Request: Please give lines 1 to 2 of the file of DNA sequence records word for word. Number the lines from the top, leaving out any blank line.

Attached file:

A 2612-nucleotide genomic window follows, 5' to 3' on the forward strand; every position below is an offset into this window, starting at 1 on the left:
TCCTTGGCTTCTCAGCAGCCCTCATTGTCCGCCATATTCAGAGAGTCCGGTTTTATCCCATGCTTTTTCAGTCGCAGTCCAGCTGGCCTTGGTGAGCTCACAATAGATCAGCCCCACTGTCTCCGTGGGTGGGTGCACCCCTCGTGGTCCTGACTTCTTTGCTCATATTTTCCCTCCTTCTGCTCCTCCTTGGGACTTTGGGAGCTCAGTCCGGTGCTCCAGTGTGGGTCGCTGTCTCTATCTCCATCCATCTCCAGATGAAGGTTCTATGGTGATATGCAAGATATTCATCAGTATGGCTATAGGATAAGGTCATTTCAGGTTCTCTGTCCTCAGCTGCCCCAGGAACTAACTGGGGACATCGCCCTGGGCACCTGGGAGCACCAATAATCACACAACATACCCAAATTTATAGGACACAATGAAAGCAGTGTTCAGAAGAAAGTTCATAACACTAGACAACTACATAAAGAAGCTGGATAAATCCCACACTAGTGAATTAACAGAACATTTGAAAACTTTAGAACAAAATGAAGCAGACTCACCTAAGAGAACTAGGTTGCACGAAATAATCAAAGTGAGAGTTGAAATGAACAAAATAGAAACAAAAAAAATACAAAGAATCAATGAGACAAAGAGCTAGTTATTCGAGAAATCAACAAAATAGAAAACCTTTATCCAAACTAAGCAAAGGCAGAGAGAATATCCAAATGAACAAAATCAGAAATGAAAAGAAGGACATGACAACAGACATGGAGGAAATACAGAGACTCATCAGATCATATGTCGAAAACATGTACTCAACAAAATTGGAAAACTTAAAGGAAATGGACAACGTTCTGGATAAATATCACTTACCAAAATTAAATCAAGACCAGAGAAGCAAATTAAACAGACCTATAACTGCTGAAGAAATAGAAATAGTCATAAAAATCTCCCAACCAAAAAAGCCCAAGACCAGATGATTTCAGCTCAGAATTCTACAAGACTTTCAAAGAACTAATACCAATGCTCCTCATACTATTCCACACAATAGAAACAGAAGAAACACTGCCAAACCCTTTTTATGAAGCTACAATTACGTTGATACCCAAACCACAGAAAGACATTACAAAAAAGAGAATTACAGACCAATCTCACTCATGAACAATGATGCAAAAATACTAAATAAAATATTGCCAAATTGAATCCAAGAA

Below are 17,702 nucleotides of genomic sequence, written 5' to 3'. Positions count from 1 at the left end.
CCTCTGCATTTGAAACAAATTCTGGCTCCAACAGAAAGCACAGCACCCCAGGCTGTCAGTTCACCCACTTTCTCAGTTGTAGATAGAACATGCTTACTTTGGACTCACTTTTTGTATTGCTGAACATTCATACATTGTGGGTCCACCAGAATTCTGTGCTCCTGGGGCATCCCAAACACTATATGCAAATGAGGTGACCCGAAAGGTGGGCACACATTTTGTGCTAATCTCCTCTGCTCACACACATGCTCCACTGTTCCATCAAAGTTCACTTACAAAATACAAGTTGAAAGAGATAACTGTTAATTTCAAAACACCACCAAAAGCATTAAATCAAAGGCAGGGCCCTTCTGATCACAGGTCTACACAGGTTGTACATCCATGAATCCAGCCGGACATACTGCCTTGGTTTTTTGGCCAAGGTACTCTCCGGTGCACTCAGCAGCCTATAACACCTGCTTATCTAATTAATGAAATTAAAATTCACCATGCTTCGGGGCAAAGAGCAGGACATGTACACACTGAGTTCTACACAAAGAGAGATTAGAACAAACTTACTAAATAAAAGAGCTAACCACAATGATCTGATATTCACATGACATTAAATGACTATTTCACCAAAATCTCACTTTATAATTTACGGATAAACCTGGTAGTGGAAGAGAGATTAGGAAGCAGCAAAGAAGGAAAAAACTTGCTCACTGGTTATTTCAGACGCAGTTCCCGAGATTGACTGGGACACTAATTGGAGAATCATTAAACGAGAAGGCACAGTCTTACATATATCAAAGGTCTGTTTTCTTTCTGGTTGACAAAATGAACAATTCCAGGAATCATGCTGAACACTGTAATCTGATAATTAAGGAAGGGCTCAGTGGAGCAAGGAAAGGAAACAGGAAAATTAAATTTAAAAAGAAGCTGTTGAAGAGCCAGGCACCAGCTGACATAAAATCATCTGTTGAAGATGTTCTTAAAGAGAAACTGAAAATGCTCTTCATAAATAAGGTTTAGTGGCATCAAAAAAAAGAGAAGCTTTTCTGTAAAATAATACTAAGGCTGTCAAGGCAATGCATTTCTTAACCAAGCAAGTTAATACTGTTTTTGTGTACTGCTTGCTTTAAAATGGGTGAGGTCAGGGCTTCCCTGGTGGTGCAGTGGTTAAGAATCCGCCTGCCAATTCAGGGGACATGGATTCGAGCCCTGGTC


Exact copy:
A 2612-nucleotide genomic window follows, 5' to 3' on the forward strand; every position below is an offset into this window, starting at 1 on the left:
TCCTTGGCTTCTCAGCAGCCCTCATTGTCCGCCATATTCAGAGAGTCCGGTTTTATCCCATGCTTTTTCAGTCGCAGTCCAGCTGGCCTTGGTGAGCTCACAATAGATCAGCCCCACTGTCTCCGTGGGTGGGTGCACCCCTCGTGGTCCTGACTTCTTTGCTCATATTTTCCCTCCTTCTGCTCCTCCTTGGGACTTTGGGAGCTCAGTCCGGTGCTCCAGTGTGGGTCGCTGTCTCTATCTCCATCCATCTCCAGATGAAGGTTCTATGGTGATATGCAAGATATTCATCAGTATGGCTATAGGATAAGGTCATTTCAGGTTCTCTGTCCTCAGCTGCCCCAGGAACTAACTGGGGACATCGCCCTGGGCACCTGGGAGCACCAATAATCACACAACATACCCAAATTTATAGGACACAATGAAAGCAGTGTTCAGAAGAAAGTTCATAACACTAGACAACTACATAAAGAAGCTGGATAAATCCCACACTAGTGAATTAACAGAACATTTGAAAACTTTAGAACAAAATGAAGCAGACTCACCTAAGAGAACTAGGTTGCACGAAATAATCAAAGTGAGAGTTGAAATGAACAAAATAGAAACAAAAAAAATACAAAGAATCAATGAGACAAAGAGCTAGTTATTCGAGAAATCAACAAAATAGAAAACCTTTATCCAAACTAAGCAAAGGCAGAGAGAATATCCAAATGAACAAAATCAGAAATGAAAAGAAGGACATGACAACAGACATGGAGGAAATACAGAGACTCATCAGATCATATGTCGAAAACATGTACTCAACAAAATTGGAAAACTTAAAGGAAATGGACAACGTTCTGGATAAATATCACTTACCAAAATTAAATCAAGACCAGAGAAGCAAATTAAACAGACCTATAACTGCTGAAGAAATAGAAATAGTCATAAAAATCTCCCAACCAAAAAAGCCCAAGACCAGATGATTTCAGCTCAGAATTCTACAAGACTTTCAAAGAACTAATACCAATGCTCCTCATACTATTCCACACAATAGAAACAGAAGAAACACTGCCAAACCCTTTTTATGAAGCTACAATTACGTTGATACCCAAACCACAGAAAGACATTACAAAAAAGAGAATTACAGACCAATCTCACTCATGAACAATGATGCAAAAATACTAAATAAAATATTGCCAAATTGAATCCAAGAA